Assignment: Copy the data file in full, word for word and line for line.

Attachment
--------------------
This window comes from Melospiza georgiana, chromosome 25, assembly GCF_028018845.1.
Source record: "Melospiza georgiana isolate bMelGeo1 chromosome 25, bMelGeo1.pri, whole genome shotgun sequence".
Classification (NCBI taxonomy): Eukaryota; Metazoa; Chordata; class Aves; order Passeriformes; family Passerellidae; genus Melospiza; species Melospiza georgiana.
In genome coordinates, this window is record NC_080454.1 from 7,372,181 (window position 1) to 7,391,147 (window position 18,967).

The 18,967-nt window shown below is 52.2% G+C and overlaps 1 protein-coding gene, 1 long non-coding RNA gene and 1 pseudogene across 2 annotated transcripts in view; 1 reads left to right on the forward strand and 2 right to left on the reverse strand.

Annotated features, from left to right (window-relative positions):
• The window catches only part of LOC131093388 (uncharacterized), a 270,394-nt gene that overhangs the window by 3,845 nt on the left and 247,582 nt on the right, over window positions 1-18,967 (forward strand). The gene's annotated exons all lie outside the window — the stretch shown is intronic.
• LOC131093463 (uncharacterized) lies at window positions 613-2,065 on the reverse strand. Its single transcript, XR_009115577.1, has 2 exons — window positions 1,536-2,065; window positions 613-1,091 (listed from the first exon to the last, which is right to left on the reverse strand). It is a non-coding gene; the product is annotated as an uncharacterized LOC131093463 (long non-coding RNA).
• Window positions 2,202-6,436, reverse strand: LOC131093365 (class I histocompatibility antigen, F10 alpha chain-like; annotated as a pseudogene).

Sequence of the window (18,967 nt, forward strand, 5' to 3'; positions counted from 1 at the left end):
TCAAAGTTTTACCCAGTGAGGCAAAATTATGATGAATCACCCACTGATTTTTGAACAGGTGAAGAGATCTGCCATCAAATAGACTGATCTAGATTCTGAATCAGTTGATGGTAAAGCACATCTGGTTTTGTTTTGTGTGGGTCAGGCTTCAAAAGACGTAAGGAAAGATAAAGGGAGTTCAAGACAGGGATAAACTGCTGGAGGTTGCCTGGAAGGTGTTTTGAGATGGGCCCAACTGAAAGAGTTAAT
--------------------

This window comes from Melospiza georgiana, chromosome 25, assembly GCF_028018845.1.
Source record: "Melospiza georgiana isolate bMelGeo1 chromosome 25, bMelGeo1.pri, whole genome shotgun sequence".
Classification (NCBI taxonomy): Eukaryota; Metazoa; Chordata; class Aves; order Passeriformes; family Passerellidae; genus Melospiza; species Melospiza georgiana.
In genome coordinates, this window is record NC_080454.1 from 7,372,181 (window position 1) to 7,391,147 (window position 18,967).

The 18,967-nt window shown below is 52.2% G+C and overlaps 1 protein-coding gene, 1 long non-coding RNA gene and 1 pseudogene across 2 annotated transcripts in view; 1 reads left to right on the forward strand and 2 right to left on the reverse strand.

Annotated features, from left to right (window-relative positions):
• The window catches only part of LOC131093388 (uncharacterized), a 270,394-nt gene that overhangs the window by 3,845 nt on the left and 247,582 nt on the right, over window positions 1-18,967 (forward strand). The gene's annotated exons all lie outside the window — the stretch shown is intronic.
• LOC131093463 (uncharacterized) lies at window positions 613-2,065 on the reverse strand. Its single transcript, XR_009115577.1, has 2 exons — window positions 1,536-2,065; window positions 613-1,091 (listed from the first exon to the last, which is right to left on the reverse strand). It is a non-coding gene; the product is annotated as an uncharacterized LOC131093463 (long non-coding RNA).
• Window positions 2,202-6,436, reverse strand: LOC131093365 (class I histocompatibility antigen, F10 alpha chain-like; annotated as a pseudogene).

Sequence of the window (18,967 nt, forward strand, 5' to 3'; positions counted from 1 at the left end):
TCAAAGTTTTACCCAGTGAGGCAAAATTATGATGAATCACCCACTGATTTTTGAACAGGTGAAGAGATCTGCCATCAAATAGACTGATCTAGATTCTGAATCAGTTGATGGTAAAGCACATCTGGTTTTGTTTTGTGTGGGTCAGGCTTCAAAAGACGTAAGGAAAGATAAAGGGAGTTCAAGACAGGGATAAACTGCTGGAGGTTGCCTGGAAGGTGTTTTGAGATGGGCCCAACTGAAAGAGTTAAT